While the utilization of the five natures theory here only has a very general correspondence with the original Yogācāra categories, when it comes to the hindrances, the author intends a much closer correlation. The initial definition resonates with the Yogācāra model by: (1) Arranging the two from the perspective of the hindrances of principle being impedimentary with regard to correct apprehension of reality (thus, cognition), and the hindrances of phenomena (affliction) being the force propelling the continuity of saṃsāra, and (2) Arranging them according to the general distinction made between the respective abilities to quell and eliminate demonstrated by unenlightened practitioners, adherents of the two vehicles, bodhisattvas, and buddhas. The Yogācāra analysis of the distinctions of level of practitioners in terms of their success in quelling or eliminating specific types of hindrances—treated in detail in the Ijangui, matches this (being articulated, of course, in infinitely greater detail).

While the SPE's hindrances, based on this brief explanation, can be correlated to the normative Yogācāra/Faxiang hindrances in terms of their priority and the respective domains of their impedimentary function, there are problems to be seen if we scrutinize the way the hindrances are named and defined. In Faxiang, the cognitive hindrances are defined as the imputation of self onto objective phenomena, which is inverse in connotation to the SPE's term, "hindrances of principle." There are similar problems with correlating the SPE's hindrances of principle with the wisdom obstructions of the AMF (Wonhyo's "esoteric" hindrances), since in the AMF, the obstructions to wisdom are defined in their role of obfuscation of phenomenal wisdom, which is again, opposite in connotation from the "principle" terminology of the SPE.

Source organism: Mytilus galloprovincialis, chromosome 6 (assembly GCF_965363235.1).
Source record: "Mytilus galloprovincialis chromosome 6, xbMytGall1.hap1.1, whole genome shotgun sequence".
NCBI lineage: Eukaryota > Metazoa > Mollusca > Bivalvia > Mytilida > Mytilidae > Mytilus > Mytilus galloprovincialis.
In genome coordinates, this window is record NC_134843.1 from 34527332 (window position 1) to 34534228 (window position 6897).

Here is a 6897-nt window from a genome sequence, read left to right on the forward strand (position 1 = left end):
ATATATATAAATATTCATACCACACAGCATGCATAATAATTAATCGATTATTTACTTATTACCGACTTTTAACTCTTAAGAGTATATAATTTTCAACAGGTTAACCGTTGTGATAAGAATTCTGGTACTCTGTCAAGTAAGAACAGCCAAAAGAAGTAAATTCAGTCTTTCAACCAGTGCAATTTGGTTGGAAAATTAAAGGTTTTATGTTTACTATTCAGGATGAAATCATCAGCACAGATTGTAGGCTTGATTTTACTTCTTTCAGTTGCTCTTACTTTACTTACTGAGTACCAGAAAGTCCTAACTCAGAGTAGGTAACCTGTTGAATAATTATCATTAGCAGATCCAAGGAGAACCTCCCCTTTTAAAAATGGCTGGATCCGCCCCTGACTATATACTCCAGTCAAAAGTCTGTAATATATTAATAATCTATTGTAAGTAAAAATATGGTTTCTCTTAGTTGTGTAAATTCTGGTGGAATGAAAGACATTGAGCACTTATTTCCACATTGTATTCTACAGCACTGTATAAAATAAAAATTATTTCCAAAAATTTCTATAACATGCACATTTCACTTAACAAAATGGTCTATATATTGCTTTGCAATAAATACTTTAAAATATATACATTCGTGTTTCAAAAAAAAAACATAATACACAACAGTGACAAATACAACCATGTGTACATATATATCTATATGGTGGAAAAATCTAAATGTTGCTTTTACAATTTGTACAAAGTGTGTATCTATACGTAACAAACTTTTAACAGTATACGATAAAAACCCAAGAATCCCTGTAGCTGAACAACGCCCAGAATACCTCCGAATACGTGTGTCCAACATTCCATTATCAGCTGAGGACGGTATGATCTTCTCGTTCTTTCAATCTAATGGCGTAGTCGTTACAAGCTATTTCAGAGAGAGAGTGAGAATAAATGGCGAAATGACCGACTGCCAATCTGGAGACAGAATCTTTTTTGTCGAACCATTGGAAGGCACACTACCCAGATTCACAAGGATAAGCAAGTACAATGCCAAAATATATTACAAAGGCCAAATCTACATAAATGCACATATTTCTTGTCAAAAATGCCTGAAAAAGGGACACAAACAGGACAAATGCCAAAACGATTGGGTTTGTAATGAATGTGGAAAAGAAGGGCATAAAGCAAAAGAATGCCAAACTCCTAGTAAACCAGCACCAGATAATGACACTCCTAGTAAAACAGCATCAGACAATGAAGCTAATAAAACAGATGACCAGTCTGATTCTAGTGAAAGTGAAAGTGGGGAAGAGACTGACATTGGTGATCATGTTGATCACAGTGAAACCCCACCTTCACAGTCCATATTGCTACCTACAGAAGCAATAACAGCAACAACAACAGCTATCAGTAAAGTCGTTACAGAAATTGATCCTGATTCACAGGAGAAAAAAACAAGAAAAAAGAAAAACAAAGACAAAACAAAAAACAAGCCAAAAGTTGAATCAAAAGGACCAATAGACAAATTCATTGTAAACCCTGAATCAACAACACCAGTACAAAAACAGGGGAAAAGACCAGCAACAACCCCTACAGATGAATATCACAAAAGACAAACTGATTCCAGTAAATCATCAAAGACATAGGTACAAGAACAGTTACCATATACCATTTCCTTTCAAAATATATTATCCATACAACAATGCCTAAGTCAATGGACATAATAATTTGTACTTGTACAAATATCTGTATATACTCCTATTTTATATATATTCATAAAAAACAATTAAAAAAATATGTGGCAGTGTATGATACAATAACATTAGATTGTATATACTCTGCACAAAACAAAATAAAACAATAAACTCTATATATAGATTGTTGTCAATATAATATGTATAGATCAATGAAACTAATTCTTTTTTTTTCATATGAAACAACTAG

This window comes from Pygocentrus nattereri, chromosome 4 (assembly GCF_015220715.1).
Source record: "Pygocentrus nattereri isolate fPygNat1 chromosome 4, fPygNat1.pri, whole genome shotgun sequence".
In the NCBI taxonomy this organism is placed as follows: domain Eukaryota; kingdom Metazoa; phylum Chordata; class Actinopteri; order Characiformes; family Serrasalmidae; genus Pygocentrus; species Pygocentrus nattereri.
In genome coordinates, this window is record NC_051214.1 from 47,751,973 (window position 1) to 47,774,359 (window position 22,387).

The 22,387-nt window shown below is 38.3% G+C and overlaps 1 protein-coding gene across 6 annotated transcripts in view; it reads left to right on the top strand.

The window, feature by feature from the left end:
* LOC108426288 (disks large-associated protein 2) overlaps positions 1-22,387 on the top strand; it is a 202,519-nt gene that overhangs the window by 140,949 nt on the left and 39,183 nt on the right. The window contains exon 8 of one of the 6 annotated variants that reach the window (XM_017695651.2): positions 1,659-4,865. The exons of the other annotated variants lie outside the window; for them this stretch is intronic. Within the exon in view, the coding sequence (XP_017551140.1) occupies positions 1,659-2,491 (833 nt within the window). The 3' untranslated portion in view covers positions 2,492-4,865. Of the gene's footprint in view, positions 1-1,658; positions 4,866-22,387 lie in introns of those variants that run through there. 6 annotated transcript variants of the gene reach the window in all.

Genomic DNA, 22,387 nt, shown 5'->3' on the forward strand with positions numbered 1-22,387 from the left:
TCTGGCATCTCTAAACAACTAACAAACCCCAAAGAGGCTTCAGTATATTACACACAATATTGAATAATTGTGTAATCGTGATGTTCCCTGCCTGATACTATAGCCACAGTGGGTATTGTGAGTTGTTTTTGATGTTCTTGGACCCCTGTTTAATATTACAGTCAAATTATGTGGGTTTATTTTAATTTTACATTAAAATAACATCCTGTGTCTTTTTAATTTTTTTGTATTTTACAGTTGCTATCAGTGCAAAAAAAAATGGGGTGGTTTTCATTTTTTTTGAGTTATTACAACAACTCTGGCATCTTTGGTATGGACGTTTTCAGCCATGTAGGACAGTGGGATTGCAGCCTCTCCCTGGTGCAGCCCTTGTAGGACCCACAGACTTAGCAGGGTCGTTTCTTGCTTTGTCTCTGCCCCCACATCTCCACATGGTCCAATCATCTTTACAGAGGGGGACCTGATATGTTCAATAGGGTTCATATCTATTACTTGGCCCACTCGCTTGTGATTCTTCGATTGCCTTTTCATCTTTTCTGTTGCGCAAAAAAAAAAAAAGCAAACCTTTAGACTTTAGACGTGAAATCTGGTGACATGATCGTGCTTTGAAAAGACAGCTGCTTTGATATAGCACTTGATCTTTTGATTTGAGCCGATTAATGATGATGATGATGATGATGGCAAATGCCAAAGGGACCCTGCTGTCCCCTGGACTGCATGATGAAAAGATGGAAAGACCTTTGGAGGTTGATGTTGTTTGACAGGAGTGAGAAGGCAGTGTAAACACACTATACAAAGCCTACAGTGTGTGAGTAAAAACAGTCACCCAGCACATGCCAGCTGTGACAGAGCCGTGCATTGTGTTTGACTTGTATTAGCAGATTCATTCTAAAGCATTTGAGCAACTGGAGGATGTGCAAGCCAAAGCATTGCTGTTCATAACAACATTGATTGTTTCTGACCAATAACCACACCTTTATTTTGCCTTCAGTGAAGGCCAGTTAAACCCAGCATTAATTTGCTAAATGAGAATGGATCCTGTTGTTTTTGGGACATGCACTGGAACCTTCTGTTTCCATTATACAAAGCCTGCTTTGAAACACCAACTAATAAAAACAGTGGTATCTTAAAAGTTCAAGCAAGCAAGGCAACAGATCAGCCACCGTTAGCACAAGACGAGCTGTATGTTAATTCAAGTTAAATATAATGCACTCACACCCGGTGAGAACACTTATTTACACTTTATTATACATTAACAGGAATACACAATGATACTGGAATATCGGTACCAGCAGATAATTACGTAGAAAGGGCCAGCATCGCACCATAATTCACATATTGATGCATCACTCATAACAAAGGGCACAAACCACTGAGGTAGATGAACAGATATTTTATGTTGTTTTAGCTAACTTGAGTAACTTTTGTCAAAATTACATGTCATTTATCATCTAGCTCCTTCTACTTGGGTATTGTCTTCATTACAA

Analogous problems arise in trying to reconcile the afflictive obstructions of the AMF (which are impedimentary toward the effort of perceiving suchness) with the SPE's hindrances of "phenomena." We will examine options for resolving these problems below.

6. Zongmi's Analysis of the Hindrances

Having at length arrived at a modicum of understanding of the difficulties involved here based on my own analysis of these texts, I became curious as to whether any classical scholars had attempted to grapple with the complex relationship among these three models of the hindrances. The most obvious candidate here would be the Chan/Huayan patriarch Zongmi (宗密 780-841), since, in addition to being the principal commentator on the SPE,24 he also did extensive work on the AMF, and was well-versed in Faxiang phenomenology. In investigating Zongmi's commentary on this "five natures" passage in his Great Commentary, I was more than pleased to find out that he perceived precisely the same problems that I have raised here in reconciling both the naming and ostensive content of the SPE's hindrances with those of Yogācāra and the AMF. (In fact, I found Zongmi's discussion to be such a useful overview of the various problems involved in arriving at an integral understanding of the three approaches that I went straight ahead and translated the entire section, but after realizing that it would be a bit cumbersome to include it here, placed it on my web site.)25 From here, I will summarize the main points of Zongmi's analysis.